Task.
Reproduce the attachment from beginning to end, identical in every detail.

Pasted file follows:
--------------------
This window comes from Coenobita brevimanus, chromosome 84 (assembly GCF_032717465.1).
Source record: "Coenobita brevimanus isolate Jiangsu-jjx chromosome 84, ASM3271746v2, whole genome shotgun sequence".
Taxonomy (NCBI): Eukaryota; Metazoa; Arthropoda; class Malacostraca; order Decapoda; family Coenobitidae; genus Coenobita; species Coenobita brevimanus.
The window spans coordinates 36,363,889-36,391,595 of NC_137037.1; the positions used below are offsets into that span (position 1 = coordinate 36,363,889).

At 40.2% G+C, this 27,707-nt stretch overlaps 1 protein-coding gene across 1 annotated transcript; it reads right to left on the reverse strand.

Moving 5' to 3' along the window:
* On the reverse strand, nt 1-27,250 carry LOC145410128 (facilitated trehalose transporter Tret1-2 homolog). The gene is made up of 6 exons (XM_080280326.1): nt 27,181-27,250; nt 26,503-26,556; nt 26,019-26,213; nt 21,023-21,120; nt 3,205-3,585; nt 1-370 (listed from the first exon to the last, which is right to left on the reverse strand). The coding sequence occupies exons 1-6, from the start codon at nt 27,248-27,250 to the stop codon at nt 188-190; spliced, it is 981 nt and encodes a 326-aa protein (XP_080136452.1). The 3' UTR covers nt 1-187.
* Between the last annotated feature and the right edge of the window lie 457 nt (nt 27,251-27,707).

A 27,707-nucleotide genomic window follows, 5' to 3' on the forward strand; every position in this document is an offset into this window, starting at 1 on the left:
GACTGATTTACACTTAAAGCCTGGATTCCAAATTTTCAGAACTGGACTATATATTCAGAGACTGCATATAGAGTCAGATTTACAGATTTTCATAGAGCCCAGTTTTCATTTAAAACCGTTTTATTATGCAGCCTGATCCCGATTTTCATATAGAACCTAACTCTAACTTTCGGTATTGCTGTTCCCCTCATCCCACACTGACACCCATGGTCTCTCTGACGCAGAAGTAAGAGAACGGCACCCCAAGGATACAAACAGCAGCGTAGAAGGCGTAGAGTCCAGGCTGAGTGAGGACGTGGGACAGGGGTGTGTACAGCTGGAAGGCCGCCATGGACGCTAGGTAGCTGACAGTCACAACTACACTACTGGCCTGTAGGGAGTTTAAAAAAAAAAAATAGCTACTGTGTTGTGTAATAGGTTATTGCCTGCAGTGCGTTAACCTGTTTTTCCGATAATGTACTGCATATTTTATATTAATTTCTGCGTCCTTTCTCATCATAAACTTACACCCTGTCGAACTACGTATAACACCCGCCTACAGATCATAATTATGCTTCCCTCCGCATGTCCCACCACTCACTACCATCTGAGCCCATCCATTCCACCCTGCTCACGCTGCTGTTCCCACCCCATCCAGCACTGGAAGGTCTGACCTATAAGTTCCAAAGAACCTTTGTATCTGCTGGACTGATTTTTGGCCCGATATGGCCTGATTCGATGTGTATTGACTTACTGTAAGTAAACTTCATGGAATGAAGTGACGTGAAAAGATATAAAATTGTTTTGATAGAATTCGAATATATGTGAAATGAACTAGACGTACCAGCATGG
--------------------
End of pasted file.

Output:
This window comes from Coenobita brevimanus, chromosome 84 (assembly GCF_032717465.1).
Source record: "Coenobita brevimanus isolate Jiangsu-jjx chromosome 84, ASM3271746v2, whole genome shotgun sequence".
Taxonomy (NCBI): Eukaryota; Metazoa; Arthropoda; class Malacostraca; order Decapoda; family Coenobitidae; genus Coenobita; species Coenobita brevimanus.
The window spans coordinates 36,363,889-36,391,595 of NC_137037.1; the positions used below are offsets into that span (position 1 = coordinate 36,363,889).

At 40.2% G+C, this 27,707-nt stretch overlaps 1 protein-coding gene across 1 annotated transcript; it reads right to left on the reverse strand.

Moving 5' to 3' along the window:
* On the reverse strand, nt 1-27,250 carry LOC145410128 (facilitated trehalose transporter Tret1-2 homolog). The gene is made up of 6 exons (XM_080280326.1): nt 27,181-27,250; nt 26,503-26,556; nt 26,019-26,213; nt 21,023-21,120; nt 3,205-3,585; nt 1-370 (listed from the first exon to the last, which is right to left on the reverse strand). The coding sequence occupies exons 1-6, from the start codon at nt 27,248-27,250 to the stop codon at nt 188-190; spliced, it is 981 nt and encodes a 326-aa protein (XP_080136452.1). The 3' UTR covers nt 1-187.
* Between the last annotated feature and the right edge of the window lie 457 nt (nt 27,251-27,707).

A 27,707-nucleotide genomic window follows, 5' to 3' on the forward strand; every position in this document is an offset into this window, starting at 1 on the left:
GACTGATTTACACTTAAAGCCTGGATTCCAAATTTTCAGAACTGGACTATATATTCAGAGACTGCATATAGAGTCAGATTTACAGATTTTCATAGAGCCCAGTTTTCATTTAAAACCGTTTTATTATGCAGCCTGATCCCGATTTTCATATAGAACCTAACTCTAACTTTCGGTATTGCTGTTCCCCTCATCCCACACTGACACCCATGGTCTCTCTGACGCAGAAGTAAGAGAACGGCACCCCAAGGATACAAACAGCAGCGTAGAAGGCGTAGAGTCCAGGCTGAGTGAGGACGTGGGACAGGGGTGTGTACAGCTGGAAGGCCGCCATGGACGCTAGGTAGCTGACAGTCACAACTACACTACTGGCCTGTAGGGAGTTTAAAAAAAAAAAATAGCTACTGTGTTGTGTAATAGGTTATTGCCTGCAGTGCGTTAACCTGTTTTTCCGATAATGTACTGCATATTTTATATTAATTTCTGCGTCCTTTCTCATCATAAACTTACACCCTGTCGAACTACGTATAACACCCGCCTACAGATCATAATTATGCTTCCCTCCGCATGTCCCACCACTCACTACCATCTGAGCCCATCCATTCCACCCTGCTCACGCTGCTGTTCCCACCCCATCCAGCACTGGAAGGTCTGACCTATAAGTTCCAAAGAACCTTTGTATCTGCTGGACTGATTTTTGGCCCGATATGGCCTGATTCGATGTGTATTGACTTACTGTAAGTAAACTTCATGGAATGAAGTGACGTGAAAAGATATAAAATTGTTTTGATAGAATTCGAATATATGTGAAATGAACTAGACGTACCAGCATGG